If you've ever had a sharp, shooting pain in your breast or your baby has oral thrush, then this article is a must-read...
Breastfeeding has a host of benefits for both baby and mummy. But like anything baby-related, it comes with its “highs” and “lows”. There’s plenty that has been written on the high points of breastfeeding so let’s focus on a rather common and painful issue breastfeeding mums may face — nipple thrush.
What is nipple thrush?
If you feel shooting pains in your breast while breastfeeding or your nipples are itchy, shiny and red, you might very well have nipple thrush.
Nipple thrush is caused by a fungus called candida albicus. According to Dr Sears, this fungus thrives in warm, dark, moist areas of the body such as the mucus membranes of the mouth and vagina, baby’s diaper area, bra pads, and on continuously wet nipples.
When this fungus propagates and starts thriving on your nipples, the result is, you guessed it, nipple thrush (also called nipple candida)
Signs and symptoms of breast and nipple thrush
Check your breasts for the following symptoms of nipple thrush:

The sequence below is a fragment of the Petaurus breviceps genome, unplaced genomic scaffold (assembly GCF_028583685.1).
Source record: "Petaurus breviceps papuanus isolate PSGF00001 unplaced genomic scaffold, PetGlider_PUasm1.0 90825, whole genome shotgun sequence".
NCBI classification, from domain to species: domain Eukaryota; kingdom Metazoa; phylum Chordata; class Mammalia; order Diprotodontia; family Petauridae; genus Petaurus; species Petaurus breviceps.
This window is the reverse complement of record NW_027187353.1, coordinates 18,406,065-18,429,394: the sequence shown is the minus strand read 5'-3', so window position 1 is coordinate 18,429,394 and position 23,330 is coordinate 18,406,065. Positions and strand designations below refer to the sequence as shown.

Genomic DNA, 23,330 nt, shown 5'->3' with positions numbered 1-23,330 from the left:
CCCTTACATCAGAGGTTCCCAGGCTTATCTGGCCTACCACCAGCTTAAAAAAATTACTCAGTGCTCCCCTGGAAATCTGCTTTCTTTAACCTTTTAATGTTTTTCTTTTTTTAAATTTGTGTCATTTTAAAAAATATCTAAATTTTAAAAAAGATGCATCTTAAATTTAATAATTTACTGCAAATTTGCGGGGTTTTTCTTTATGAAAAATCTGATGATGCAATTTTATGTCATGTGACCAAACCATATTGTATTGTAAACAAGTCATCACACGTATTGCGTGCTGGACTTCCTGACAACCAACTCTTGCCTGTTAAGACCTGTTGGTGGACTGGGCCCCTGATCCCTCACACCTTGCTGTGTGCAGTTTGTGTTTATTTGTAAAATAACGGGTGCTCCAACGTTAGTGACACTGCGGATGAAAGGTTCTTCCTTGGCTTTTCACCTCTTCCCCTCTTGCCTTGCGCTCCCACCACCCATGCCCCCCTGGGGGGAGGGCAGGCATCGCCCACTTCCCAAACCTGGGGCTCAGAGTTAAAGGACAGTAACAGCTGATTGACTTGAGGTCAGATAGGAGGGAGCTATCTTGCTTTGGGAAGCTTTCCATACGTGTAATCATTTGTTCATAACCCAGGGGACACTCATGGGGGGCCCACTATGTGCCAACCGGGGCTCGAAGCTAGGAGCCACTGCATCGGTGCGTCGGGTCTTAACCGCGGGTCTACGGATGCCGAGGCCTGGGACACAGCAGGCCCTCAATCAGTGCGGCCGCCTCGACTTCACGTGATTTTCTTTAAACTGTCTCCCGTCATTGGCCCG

- Itchy or burning nipples that appear changed in colour; shiny, puffy, flaky, and/or have a rash with tiny blisters
- Shooting pain in the breast during or after nursing that radiates from the nipple into the breast or into the back or arm.
- Intense nipple or breast pain that doesn’t improve even with better latch-on and positioning
- Deep breast pain that can be described as ‘liquid fire’, ‘hot needles’, ‘razor blades’, ‘a piece of glass stuck in my nipple’, etc.
- Cracked or sensitive nipples/areolas to light touch (clothes or hot water spray in a shower)
You can also suspect candida as the cause of your sore nipples if:
- Your baby has oral thrush and/or a yeast-related nappy rash
- Your nipples suddenly become sore after a period of pain-free breastfeeding
- You are currently on antibiotics or have just finished a course
How do you get nipple thrush and how do you treat it? Read on the next page…